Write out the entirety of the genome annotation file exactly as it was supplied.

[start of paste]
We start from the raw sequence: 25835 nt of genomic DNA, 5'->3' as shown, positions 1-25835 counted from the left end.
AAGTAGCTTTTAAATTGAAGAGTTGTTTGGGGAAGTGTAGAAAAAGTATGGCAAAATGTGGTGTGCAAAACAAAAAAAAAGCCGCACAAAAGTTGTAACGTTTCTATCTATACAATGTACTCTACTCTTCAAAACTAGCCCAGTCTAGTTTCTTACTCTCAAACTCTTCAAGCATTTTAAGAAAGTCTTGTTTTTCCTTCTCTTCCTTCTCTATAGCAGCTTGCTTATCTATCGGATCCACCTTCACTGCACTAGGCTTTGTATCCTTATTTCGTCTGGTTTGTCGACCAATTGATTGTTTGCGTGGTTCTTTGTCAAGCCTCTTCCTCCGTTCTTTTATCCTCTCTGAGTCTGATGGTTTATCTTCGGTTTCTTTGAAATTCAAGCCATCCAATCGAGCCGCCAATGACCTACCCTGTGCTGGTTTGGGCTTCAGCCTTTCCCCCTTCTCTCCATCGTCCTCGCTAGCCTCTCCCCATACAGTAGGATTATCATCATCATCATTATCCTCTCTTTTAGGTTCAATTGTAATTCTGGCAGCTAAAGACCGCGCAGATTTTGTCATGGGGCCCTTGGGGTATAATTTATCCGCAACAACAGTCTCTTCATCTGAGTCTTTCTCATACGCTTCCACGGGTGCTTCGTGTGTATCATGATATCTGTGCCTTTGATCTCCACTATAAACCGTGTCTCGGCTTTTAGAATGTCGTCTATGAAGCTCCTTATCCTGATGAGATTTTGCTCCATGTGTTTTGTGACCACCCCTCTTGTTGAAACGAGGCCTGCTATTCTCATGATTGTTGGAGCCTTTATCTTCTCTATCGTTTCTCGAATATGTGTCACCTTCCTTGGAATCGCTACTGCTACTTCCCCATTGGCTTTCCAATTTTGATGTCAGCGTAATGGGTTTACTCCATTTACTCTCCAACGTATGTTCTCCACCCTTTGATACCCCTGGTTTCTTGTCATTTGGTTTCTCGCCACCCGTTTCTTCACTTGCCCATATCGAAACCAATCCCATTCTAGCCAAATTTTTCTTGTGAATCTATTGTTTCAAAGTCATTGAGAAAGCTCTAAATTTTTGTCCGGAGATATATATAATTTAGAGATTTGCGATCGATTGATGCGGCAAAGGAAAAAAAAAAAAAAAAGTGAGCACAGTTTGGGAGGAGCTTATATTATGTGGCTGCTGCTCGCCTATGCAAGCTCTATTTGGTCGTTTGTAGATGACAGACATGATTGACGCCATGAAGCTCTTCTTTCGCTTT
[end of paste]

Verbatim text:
We start from the raw sequence: 25835 nt of genomic DNA, 5'->3' as shown, positions 1-25835 counted from the left end.
AAGTAGCTTTTAAATTGAAGAGTTGTTTGGGGAAGTGTAGAAAAAGTATGGCAAAATGTGGTGTGCAAAACAAAAAAAAAGCCGCACAAAAGTTGTAACGTTTCTATCTATACAATGTACTCTACTCTTCAAAACTAGCCCAGTCTAGTTTCTTACTCTCAAACTCTTCAAGCATTTTAAGAAAGTCTTGTTTTTCCTTCTCTTCCTTCTCTATAGCAGCTTGCTTATCTATCGGATCCACCTTCACTGCACTAGGCTTTGTATCCTTATTTCGTCTGGTTTGTCGACCAATTGATTGTTTGCGTGGTTCTTTGTCAAGCCTCTTCCTCCGTTCTTTTATCCTCTCTGAGTCTGATGGTTTATCTTCGGTTTCTTTGAAATTCAAGCCATCCAATCGAGCCGCCAATGACCTACCCTGTGCTGGTTTGGGCTTCAGCCTTTCCCCCTTCTCTCCATCGTCCTCGCTAGCCTCTCCCCATACAGTAGGATTATCATCATCATCATTATCCTCTCTTTTAGGTTCAATTGTAATTCTGGCAGCTAAAGACCGCGCAGATTTTGTCATGGGGCCCTTGGGGTATAATTTATCCGCAACAACAGTCTCTTCATCTGAGTCTTTCTCATACGCTTCCACGGGTGCTTCGTGTGTATCATGATATCTGTGCCTTTGATCTCCACTATAAACCGTGTCTCGGCTTTTAGAATGTCGTCTATGAAGCTCCTTATCCTGATGAGATTTTGCTCCATGTGTTTTGTGACCACCCCTCTTGTTGAAACGAGGCCTGCTATTCTCATGATTGTTGGAGCCTTTATCTTCTCTATCGTTTCTCGAATATGTGTCACCTTCCTTGGAATCGCTACTGCTACTTCCCCATTGGCTTTCCAATTTTGATGTCAGCGTAATGGGTTTACTCCATTTACTCTCCAACGTATGTTCTCCACCCTTTGATACCCCTGGTTTCTTGTCATTTGGTTTCTCGCCACCCGTTTCTTCACTTGCCCATATCGAAACCAATCCCATTCTAGCCAAATTTTTCTTGTGAATCTATTGTTTCAAAGTCATTGAGAAAGCTCTAAATTTTTGTCCGGAGATATATATAATTTAGAGATTTGCGATCGATTGATGCGGCAAAGGAAAAAAAAAAAAAAAAGTGAGCACAGTTTGGGAGGAGCTTATATTATGTGGCTGCTGCTCGCCTATGCAAGCTCTATTTGGTCGTTTGTAGATGACAGACATGATTGACGCCATGAAGCTCTTCTTTCGCTTT